Brush Creek Neighborhood Rehabilitation and I/I Reduction Project
Kansas City has made major investments in its sanitary sewer system through its Smart Sewer Program. GBA’s Water Environment team had already worked on several large projects for the city, including Brush Creek Area 2.
The Brush Creek Area project included rehabilitation recommendations for approximately 405,350 linear feet of sewer and 2,722 manholes in a densely populated area. The project area consisted of high-profile locations like Westport and the Plaza, surrounded by residential areas ranging from low-income housing to gated, multimillion-dollar mansions. The ability to communicate with a range of businesses and homeowners was key to the success of this project. This area’s proximity to the state line also led to a portion of the sewer crossing over into Kansas, which meant that GBA also needed to coordinate with an additional city.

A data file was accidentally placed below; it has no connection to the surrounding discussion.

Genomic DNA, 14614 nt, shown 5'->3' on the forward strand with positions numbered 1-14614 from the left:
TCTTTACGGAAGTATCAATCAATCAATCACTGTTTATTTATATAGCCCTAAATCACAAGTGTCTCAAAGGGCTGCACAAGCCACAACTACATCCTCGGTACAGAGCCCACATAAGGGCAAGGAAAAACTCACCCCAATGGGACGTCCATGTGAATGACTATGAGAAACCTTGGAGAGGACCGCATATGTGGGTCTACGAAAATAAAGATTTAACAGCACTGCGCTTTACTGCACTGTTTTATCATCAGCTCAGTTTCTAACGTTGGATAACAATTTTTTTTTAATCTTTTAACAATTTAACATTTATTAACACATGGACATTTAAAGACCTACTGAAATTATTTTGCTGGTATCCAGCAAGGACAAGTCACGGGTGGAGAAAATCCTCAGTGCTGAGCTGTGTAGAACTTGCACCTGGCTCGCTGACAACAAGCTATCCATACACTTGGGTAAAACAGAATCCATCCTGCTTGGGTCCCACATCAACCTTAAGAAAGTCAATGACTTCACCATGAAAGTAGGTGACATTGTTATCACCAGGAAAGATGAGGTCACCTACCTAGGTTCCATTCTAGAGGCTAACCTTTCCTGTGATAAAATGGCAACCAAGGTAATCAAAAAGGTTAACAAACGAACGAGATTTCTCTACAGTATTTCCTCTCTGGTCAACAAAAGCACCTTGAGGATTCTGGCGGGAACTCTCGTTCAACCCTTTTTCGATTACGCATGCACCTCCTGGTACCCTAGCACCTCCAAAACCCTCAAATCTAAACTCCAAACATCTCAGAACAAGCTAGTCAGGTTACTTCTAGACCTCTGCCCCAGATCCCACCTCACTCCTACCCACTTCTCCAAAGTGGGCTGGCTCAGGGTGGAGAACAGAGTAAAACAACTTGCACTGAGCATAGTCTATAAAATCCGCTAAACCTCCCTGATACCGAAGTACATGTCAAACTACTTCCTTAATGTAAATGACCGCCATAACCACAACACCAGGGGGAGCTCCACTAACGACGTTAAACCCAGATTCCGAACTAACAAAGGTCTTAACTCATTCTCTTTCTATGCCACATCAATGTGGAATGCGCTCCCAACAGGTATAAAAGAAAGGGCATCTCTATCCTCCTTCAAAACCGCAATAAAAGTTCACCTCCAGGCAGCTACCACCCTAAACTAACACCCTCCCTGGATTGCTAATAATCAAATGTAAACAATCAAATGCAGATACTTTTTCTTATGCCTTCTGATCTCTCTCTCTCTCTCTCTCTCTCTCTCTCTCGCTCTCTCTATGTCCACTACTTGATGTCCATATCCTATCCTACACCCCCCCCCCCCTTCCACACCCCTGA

Prior to construction, GBA held two public meetings with stakeholders and homeowners. At these meetings, GBA presented the project’s timeline and provided contact information. This coordination with residents continued throughout the construction phase.
Most sewers in the project area were over 50 years old and surrounded by development. This led to GBA using trenchless technologies to rehabilitate the sewers as much as possible to minimize surface disruptions. Trenchless technologies were cured in place pipe (CIPP) and pipe bursting.
GBA also repaired damaged service laterals up to the right-of-way or easement boundary. In some cases, CIPP was used to line the service lateral connection to the main sewer from inside the pipe. The laterals were accessed through manholes, so there was no surface disruption. Where the lateral was in bad condition, GBA had to perform open-cut repairs. In some cases, the team rerouted the service and connected it elsewhere on the main to avoid damage to porches, sheds or trees. The final design resulted in $17 million in repairs divided between two construction contractors.
GBA continues to work closely with the Smart Sewer Program, contractors and stakeholders to ensure the project continues to run smoothly. When completed, the result will be renewed sewers that will last for decades, leading to reduced overflows and basement backups and improved environmental quality.